The interdisciplinary nature of 'sport-as-leisure' and ageing studies is highlighted in this qualitative examination of older sportswomen. This paper explores the multiple meanings that a group of older women attached to their experiences in Masters sport. The research takes an interpretive approach, drawing on post-structural theories of resistance and empowerment in sporting contexts and interdisciplinary studies on women, leisure and ageing. Masters sport (also known as Veteran's or Senior sport) has developed into a sophisticated form of competition that provides space for older people to begin, continue or re-start participation in a range of individual and team events. The women in this study were competitors of the 2001 Australian Masters Games (N=15, aged 60-82 years) or the 2009 World Masters Games (N=23, aged 56-90 years) in events such as track and field, swimming, cycling, weightlifting, triathlon, marathon, tennis, badminton, hockey, basketball, netball and softball. The analyses of in-depth interviews and observations from the two sets of data revealed that these female athletes resisted traditional stereotypes of ageing and gender and experienced a sense of personal empowerment in the form of identity management, belonging, engagement and bodily competence. Simultaneously, however, the words and practices of these older sportswomen reflected and reproduced other dominant cultural ideals and philosophies, such as those commonly associated with youthfulness and/or competition. For example, many women celebrated and valued success in sport, the able and performing body and being selfish. Therefore, this study shows how the personal meanings, actions and talk of older sportswomen interweave broader cultural discourses of sport, ageing and gender.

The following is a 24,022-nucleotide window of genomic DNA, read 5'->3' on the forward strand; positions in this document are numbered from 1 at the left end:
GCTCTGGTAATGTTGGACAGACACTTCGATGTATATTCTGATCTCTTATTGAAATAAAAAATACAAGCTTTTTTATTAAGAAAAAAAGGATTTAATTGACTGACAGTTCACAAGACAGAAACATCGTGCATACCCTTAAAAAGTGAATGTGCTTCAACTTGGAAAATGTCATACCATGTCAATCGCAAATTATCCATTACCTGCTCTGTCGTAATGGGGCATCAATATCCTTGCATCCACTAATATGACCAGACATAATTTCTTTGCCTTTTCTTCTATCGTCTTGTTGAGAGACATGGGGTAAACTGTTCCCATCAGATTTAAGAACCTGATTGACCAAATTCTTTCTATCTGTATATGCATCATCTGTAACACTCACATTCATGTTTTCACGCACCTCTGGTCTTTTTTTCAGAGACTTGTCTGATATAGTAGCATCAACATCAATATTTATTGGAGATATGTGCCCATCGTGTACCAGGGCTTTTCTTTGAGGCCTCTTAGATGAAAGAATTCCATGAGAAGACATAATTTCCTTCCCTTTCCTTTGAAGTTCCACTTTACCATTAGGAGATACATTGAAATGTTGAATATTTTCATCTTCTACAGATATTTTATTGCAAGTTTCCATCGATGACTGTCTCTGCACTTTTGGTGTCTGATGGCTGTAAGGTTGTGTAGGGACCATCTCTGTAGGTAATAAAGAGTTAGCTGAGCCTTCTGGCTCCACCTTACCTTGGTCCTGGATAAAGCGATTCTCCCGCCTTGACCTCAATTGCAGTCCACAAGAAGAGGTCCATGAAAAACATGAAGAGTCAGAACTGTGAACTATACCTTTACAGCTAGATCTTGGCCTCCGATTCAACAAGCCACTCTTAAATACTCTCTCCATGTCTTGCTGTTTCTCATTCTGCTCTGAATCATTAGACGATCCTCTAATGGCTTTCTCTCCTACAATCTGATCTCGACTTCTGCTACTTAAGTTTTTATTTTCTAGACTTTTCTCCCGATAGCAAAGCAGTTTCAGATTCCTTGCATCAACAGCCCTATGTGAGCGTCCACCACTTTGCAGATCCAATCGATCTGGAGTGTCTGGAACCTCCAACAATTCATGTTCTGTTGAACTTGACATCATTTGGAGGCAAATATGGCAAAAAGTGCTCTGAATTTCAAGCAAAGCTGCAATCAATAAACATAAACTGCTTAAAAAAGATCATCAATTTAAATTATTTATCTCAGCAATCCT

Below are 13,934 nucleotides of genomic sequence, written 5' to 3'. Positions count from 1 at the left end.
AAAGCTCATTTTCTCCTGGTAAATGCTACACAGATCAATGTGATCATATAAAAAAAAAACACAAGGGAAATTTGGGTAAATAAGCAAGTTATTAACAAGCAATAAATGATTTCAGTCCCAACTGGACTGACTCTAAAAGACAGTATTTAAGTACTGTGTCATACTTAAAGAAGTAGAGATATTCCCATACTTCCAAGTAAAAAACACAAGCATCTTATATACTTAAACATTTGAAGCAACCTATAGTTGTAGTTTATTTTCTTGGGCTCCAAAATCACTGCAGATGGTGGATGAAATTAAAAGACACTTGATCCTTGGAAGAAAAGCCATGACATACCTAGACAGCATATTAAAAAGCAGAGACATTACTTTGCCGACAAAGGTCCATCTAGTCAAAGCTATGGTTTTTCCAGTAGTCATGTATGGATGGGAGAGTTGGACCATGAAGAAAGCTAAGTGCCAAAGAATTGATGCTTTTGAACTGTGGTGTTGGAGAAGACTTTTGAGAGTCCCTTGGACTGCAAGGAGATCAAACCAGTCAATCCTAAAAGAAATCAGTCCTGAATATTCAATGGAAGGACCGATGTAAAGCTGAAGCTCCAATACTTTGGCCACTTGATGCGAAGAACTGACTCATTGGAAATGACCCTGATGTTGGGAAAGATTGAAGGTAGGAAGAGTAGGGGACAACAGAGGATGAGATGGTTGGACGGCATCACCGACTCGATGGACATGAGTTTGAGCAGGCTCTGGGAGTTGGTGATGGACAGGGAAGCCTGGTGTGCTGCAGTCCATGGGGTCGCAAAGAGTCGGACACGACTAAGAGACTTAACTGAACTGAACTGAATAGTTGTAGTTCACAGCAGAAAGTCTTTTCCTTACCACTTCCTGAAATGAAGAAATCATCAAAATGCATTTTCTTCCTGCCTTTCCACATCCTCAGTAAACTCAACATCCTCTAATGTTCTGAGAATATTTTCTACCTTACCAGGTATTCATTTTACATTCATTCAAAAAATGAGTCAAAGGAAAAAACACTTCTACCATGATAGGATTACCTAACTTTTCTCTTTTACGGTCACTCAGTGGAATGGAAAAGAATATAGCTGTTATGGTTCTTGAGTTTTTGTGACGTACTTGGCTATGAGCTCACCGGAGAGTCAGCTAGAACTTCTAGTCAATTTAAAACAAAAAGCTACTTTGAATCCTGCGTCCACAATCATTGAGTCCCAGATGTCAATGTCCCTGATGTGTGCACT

|Number of pages||14|
|Journal||International Journal of Interdisciplinary Social Sciences|
|Publication status||Published - Nov 2010|